The concept of minimum wages has developed due to different standards in different countries. In Indian context, minimum wage means the minimum amount which an employer thinks necessary for the sustenance of life and preservation of the efficiency of the worker.

Minimum wage legislation is the main labour legislation for the workers in unorganized sector. In India, the policy on wage determination had been to fix minimum wages in sweating employments and to promote fair wage agreements in the organized industries.

Wages in the organized sector are determined through negotiations and settlements between employer and employees. On the other hand, in unorganized sector, where labour is vulnerable to exploitation due to illiteracy and does not have effective bargaining power, the intervention of the Government becomes necessary.

The Minimum Wage Act, 1948 provides for fixation and enforcement of minimum wages in respect of schedule employments to prevent sweating or exploitation of labour through payment of low wages. The main objective of the Act is to ensure a minimum subsistence wage for workers.


The Act requires the appropriate government to fix minimum rates of wages in respect of employment specified in the schedule and review and revise the minimum rates of wages at intervals not exceeding five years.

Once a minimum wage is fixed according to the provisions of the Act, it is not open to the employer to plead his inability to pay the said wages to his employees.

The minimum wage rate may be:

(a) Time rate,


(b) Piece rate,

(c) Guaranteed time rate, and

(d) Overtime rate.

The Act provides different minimum wage rates may be fixed for:


(a) Different scheduled employments,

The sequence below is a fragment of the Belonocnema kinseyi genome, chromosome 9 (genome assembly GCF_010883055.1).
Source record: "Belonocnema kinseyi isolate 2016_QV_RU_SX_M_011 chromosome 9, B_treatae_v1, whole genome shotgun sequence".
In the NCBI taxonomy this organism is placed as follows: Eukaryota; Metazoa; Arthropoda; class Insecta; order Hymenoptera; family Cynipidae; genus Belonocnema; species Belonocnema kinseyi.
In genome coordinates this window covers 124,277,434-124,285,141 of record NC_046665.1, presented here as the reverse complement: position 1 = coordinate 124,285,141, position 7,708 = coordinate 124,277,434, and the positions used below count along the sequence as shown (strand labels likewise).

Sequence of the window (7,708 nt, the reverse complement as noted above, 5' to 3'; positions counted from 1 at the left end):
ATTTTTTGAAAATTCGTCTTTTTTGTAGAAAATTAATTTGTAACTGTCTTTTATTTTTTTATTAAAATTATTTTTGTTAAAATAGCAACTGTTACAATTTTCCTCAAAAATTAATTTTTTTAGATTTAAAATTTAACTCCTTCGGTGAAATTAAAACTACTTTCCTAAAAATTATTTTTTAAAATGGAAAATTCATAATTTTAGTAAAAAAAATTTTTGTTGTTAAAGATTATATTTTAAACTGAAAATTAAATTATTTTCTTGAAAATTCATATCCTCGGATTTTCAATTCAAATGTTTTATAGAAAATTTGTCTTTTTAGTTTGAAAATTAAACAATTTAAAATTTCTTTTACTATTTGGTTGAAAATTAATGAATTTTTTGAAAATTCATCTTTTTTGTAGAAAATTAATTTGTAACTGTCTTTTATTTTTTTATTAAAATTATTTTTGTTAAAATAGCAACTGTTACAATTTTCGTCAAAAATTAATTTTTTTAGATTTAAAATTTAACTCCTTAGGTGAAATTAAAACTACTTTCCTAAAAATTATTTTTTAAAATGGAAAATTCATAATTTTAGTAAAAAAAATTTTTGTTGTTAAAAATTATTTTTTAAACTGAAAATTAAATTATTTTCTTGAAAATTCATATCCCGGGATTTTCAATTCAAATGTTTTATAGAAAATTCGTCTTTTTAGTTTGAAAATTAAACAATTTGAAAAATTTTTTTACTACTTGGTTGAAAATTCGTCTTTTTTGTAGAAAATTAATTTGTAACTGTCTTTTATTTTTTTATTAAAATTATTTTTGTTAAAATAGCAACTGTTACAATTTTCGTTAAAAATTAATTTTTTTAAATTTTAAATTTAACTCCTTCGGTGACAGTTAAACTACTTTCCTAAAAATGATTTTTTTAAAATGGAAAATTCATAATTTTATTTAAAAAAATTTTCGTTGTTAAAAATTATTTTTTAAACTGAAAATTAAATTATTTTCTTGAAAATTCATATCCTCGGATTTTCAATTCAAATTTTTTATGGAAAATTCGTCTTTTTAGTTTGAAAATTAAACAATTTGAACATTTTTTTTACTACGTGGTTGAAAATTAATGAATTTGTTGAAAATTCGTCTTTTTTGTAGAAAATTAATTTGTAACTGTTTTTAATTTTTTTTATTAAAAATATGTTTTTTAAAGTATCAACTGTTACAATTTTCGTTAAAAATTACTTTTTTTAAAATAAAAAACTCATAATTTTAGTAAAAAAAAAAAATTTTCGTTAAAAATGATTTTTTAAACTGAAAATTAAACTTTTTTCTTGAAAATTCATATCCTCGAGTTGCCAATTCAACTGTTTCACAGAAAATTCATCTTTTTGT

(b) Different works in the same employment,

(c) Adult, adolescent and children,

(d) Different locations, or


(e) Male and female.

Such minimum wage may also be fixed by:

(a) An hour,

(b) Day,

(c) Month, or

(d) Any other period as may be prescribed by the notified authority.


In order to protect the minimum wages against inflation, the concept of linking it to the rise in the consumer price index was recommended at the labour ministers’ conference in 1988. Since then, the concept of Variable Dearness Allowance (VDA) linked to consumer price index has been introduced.

The VDA is revised twice a year in April and October. The Centre has already made provision in respect of all scheduled employments in the central sphere. 22 states and Union Territories have adopted VDA as a component of minimum wage.

The fixation of minimum wage in India depends upon various factors like socio-economic and agro-climatic conditions, prices of essential commodities, paying capacity and the local factors influencing the wage rate. For this reason, the minimum wages vary across the country.

Objectives of Minimum Wage:

i. To prevent exploitation of workers and secure a wage equal to work load.

ii. To raise the wages in the industries where the wages are low, thus prevent sweating in industry.


iii. To promote peace in industry by guaranteeing a wage rate this will enable them to meet their minimum requirements.

iv. Raise the standards of living and efficiency of workers.

Concept # 4. Fair Wages:

The Government of India appointed a Fair Wages Committee in 1948 to determine the principles on which fair wages should be based and to suggest the lines on which those principles should be applied. The concept of fair wage is linked with the capacity of the industry to pay.

The committee has defined fair wage as follows: